Ms. LAWSON: Well, it really does because of the amount of sugar. There's a small amount of sugar in the sherry - seems to catch. And I think there is just something about that sort of holy trinity, if I may say so, - unholy trinity -of sugar, salt and fat and that makes each mouthful very more-ish.

(Soundbite of laughter)

INSKEEP: Very more-ish. What does that mean?

Ms. LAWSON: It means you have to have more.

(Soundbite of laughter)

Ms. LAWSON: You haven't heard that word?

INSKEEP: I thought you were talking in geographical terms.

Ms. LAWSON: Well, it is Moorish in terms of historically. But it is more-ish spelled M-O-R-E, as well.

(Soundbite of laughter)

INSKEEP: Well, let's get a little Moorish with some Peanut Butter Hummus. What is said?

Ms. LAWSON: Well, Peter Butter Hummus is one of my greatest discoveries of this year. It's a hummus that you make, instead normally using tahini, which is really sesame butter, if you think it. It's just crushed sesame seeds. I used peanut butter. So what you get, rather than that normal, slightly pale hummus, you get one that's more like the brown envelope you might get a bill in.

(Soundbite of laughter)

Ms. LAWSON: And it's absolutely fantastic. And really, all you're doing is putting in a blender some chickpeas, a garlic clove, some olive oil, peanut butter, bit of lemon juice and some salt. And then I like to whiz it up with a teeny bit of thick yogurt and some ground cumin. And you have the most fantastic puree which you can either, you know, smear into little pockets of pita. Or you can use breadsticks to dip in.

It's one of those dips that you do keep going back into. But I think, on the other hand, it's quite useful because at this time of year, if you just want to put one thing out with drinks, it is perhaps a more friendly mixed-generational snack.

INSKEEP: Oh, because my daughter...

Ms. LAWSON: Because peanut butter - yeah...

INSKEEP: ...might do something with peanut butter in it, for example.

Ms. LAWSON: But it's really, in fact, it sounds like it's a slightly jokey addition to an appetizer platter. But actually it isnt. It's got a very sophisticated taste. But there's no intrinsic superiority from sesame seeds to peanuts.

INSKEEP: So if I...

Ms. LAWSON: It's just that were more used to peanuts.

INSKEEP: So if I asked if you could spread this hummus on bread and put some jelly on another piece of bread, you would probably slap me or something. You wouldnt be...

Ms. LAWSON: I wouldnt slap. The pity of radio is you can't see the rather stern look I'd be giving you.

(Soundbite of laughter)

Ms. LAWSON: But I - I mean I think that if you're not...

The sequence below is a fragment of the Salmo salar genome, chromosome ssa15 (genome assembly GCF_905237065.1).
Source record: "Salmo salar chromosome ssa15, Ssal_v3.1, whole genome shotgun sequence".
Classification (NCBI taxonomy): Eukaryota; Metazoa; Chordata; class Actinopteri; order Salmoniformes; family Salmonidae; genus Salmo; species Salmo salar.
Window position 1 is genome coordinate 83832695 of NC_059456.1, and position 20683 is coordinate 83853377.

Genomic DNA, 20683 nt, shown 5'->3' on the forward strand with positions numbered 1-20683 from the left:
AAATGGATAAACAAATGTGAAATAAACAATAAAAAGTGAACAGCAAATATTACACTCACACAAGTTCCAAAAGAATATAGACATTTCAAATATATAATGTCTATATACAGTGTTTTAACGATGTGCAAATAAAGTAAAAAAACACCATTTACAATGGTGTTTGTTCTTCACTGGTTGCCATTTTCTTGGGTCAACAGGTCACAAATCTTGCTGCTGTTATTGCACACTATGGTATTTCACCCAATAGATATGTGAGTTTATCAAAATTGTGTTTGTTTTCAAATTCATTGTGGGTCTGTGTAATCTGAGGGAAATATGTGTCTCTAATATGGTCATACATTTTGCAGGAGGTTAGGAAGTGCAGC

INSKEEP: Im just asking the question.

Ms. LAWSON: If you're not born into it, peanut butter and jelly is a difficult step to take.

INSKEEP: Okay.

Ms. LAWSON: But I certainly - you can make - this would be fantastic on toast and great in sandwiches. And the sort of thing you'd want to be eating as you watched TV, with a very cold beer in front of you, as well.

INSKEEP: There you go. Let's talk about something sweet. Youve got a Chocolate Orange Loaf Cake to describe here.

Ms. LAWSON: Well, I do know this is the sort of useful thing, which is, it's the sort of cake that used to be called an old-fashioned England, the Cut and Come Again Cake. Because someone drops by. You know, you take their bonnet and hang it up, and slice them a bit of cake. And they sit with a cup of tea or coffee, and then go on their way until your other visitors arrive.

It's actually like a chocolate pound cake. But you add the zest of two oranges and the juice of one to it. So it's quite intensely orangey. But in England, at any rate, chocolate orange is a very Christmas flavor. That's our idea of a treat at this time of year.

But I actually think that sometimes it's nice to remind people that a plain cake that is not frosted can be a very deep pleasure. And it doesn't have to be over-sugared or over-fancy.

INSKEEP: And let me just say, there is no frosting on this. It's just cake. It's just a piece of cake.

Ms. LAWSON: It's smooth and it's baked in a loaf tin.

INSKEEP: And - and...

Ms. LAWSON: Or a loaf pan, you'd call it.

INSKEEP: So youve got these wonderful little dishes. We can leave them around on the table. We can serve them and it's something a little less than a full meal.

What should we have to drink?

Ms. LAWSON: Well, I have a real weakness for a drink that they Italians - the chic northern Italians call Prosecco Sporco, which means dirty Prosecco. But I translate it as filthy fizz.

(Soundbite of laughter)

Ms. LAWSON: Prosecco being the fizzy Italian wine. And...

INSKEEP: What's dirty about it?

Ms. LAWSON: Well, they dirty it with a small slug of Campari, which is very bitter and in fact not at all dirty. It's a beautiful bejeweled red - very, very good for the time of year. But I should also say if you want, I've often been in favor of going to the coffee shop. And, you know, at this time of year they make gingerbread lattes.

INSKEEP: Oh, yeah.

Ms. LAWSON: And then what you ask to buy a bottle of the gingerbread syrup. And that, a splash of that in Prosecco is a fantastic way to go, as well.

INSKEEP: Would you start with this Prosecco Sporco, which is basically kind of a mixed drink and then mix it some more? Is that what you're saying?

Ms. LAWSON: Well, I dont mix an awful lot. I just - no, I do it from the beginning. I pour people - I make them hold their glass - theyve got to do something. I have a Prosecco in my right hand and I have my splashing liquor or gingerbread syrup in my left. And I pour an almost full glass and then I add a teeny bit of, again, I could call it an aromatic.

And then it fizzes up in delight and so does your guest.

(Soundbite of laughter)

INSKEEP: That's really sounds wonderful. And you dont even have to put an umbrella on top of it, to make a nice...

Ms. LAWSON: Certainly not. Perish the thought.

INSKEEP: Nigella, thanks very much.

Ms. LAWSON: Thank you.

INSKEEP: Nigella Lawson's latest cookbook is called "Nigella Kitchen," and you can find some more of her recipes at NPR.org.

It's MORNING EDITION from NPR News. Im Steve Inskeep.

DON GONYEA, host:

And Im Don Gonyea. Transcript provided by NPR, Copyright National Public Radio.